Advice for Athletes and Investors
Paul may not play professional football anymore, but he can still relate to the lifestyle and understands the financial challenges professional athletes are facing today. He believes the pandemic and other market disruptions are good reminders to find a financial process that works and stick to it.
“I always remind my clients that we live in a very complex interconnected world,” says Paul. “The year that just passed was certainly humbling for many of us. I think adversity teaches us to have a process to return to when things aren’t necessarily going that well.”
Paul takes on the worry for his clients, especially when times are particularly bad.
“I worry about my clients’ investments, so they don't have to,” adds Paul. “I want them to enjoy a fruitful life and I treat it as an honour to take on that worry for them.”
Paul’s strategy is to cut the “noise” and stay the course – trust the process, stick to a good plan and be realistic.
“I think the key to success is to build portfolios for your clients so that they can stay invested over a very long period of time,” explains Paul. “Managing the volatility in a portfolio, and building and adhering to a good financial plan with realistic expectations are key strategies.”
Paul focuses on investments that have “sustainable growing dividends with a high degree of return on invested capital”. He explains that over time, this helps to reduce volatility in a portfolio and allows his clients to continue to earn income during uncertain times. But he worries about the working athletic community he was once a part of.
“The CFL is having a really tough time as a result of the pandemic,” says Paul. “I worry about players who have had to go a full year without pay. I think the pandemic has sent a clear message to certain industries and the athletic demographic is among them, that you need something to fall back on – a “Plan B”. My heart goes out to these people. I honestly don’t know what I would have done if I’d been forced to take a year off during my football career.”
Outside of the Office and Onto the Mountain
Paul may have had a “Plan B” in the world of skiing as he is an accomplished skier and an Adaptive ski instructor. He has found fulfilment outside of his work in financial services through volunteerism, athleticism, and philanthropy – most notably as a volunteer for the Whistler Adaptive Ski Program.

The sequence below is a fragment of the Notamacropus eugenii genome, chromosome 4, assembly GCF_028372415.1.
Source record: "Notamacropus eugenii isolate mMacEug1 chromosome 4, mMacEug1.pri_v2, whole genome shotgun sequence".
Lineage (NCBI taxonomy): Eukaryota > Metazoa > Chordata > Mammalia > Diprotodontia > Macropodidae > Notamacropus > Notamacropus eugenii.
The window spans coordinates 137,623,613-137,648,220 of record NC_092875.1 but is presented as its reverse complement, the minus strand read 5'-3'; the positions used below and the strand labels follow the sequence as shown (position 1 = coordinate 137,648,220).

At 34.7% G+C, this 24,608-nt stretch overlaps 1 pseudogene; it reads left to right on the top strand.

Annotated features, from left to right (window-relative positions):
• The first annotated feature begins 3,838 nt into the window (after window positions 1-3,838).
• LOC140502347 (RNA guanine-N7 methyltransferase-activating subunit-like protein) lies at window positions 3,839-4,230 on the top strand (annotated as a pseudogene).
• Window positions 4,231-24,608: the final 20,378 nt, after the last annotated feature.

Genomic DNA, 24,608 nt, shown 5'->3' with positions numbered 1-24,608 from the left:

“I’ve always been an avid skier,” says Paul. “Pretty well from age 16 on I fell in love with skiing and that was another reason why I was quite fortunate to be drafted to the Lions in BC. I founded and comanaged the BC Lions ski team which raised money annually for at least 10 local charities including the Disabled Ski Association of Vancouver Island and the Ogo Pogo kids camp that was a ski week gathering children together that had suffered through cancer.”
Today, Paul sits on the BC Lions alumni Board as a treasurer, but it is his volunteer work on the mountain that truly fulfills him.
“When my daughters went off to university, I found I had a bit of extra time on my hands,” explains Paul. “So, five years ago I joined the Whistler Adaptive Ski Program. Our purpose is to make sure that people with disabilities can still get out to enjoy the mountains. We take them around the mountain and encourage them to enjoy the outdoors together.”
Through the Whistler program, Paul has developed a great friendship with Summer Paralympian and motivational speaker Donovan (Donny) Tildesley, who has been completely blind since birth.
“We hit it off very well, but Donovan is also a unique and interesting person because he likes to ski the steepest runs on the hill,” says Paul. “On any given day he will ski 3 or 4 double black diamonds at Whistler. He uses an earpiece. I have a microphone attached to my helmet and Donny listens, very keenly I might add. I tell him when to turn although in most cases he can feel the fall-line of the slope quite intuitively so really my job is about helping steer him to avoid any dangers. The smile on his face while he’s skiing the steepest runs on the hill is inspiring – it’s hard to explain how good it feels to be able to be a part of helping him enjoy the mountains in the safest way possible.”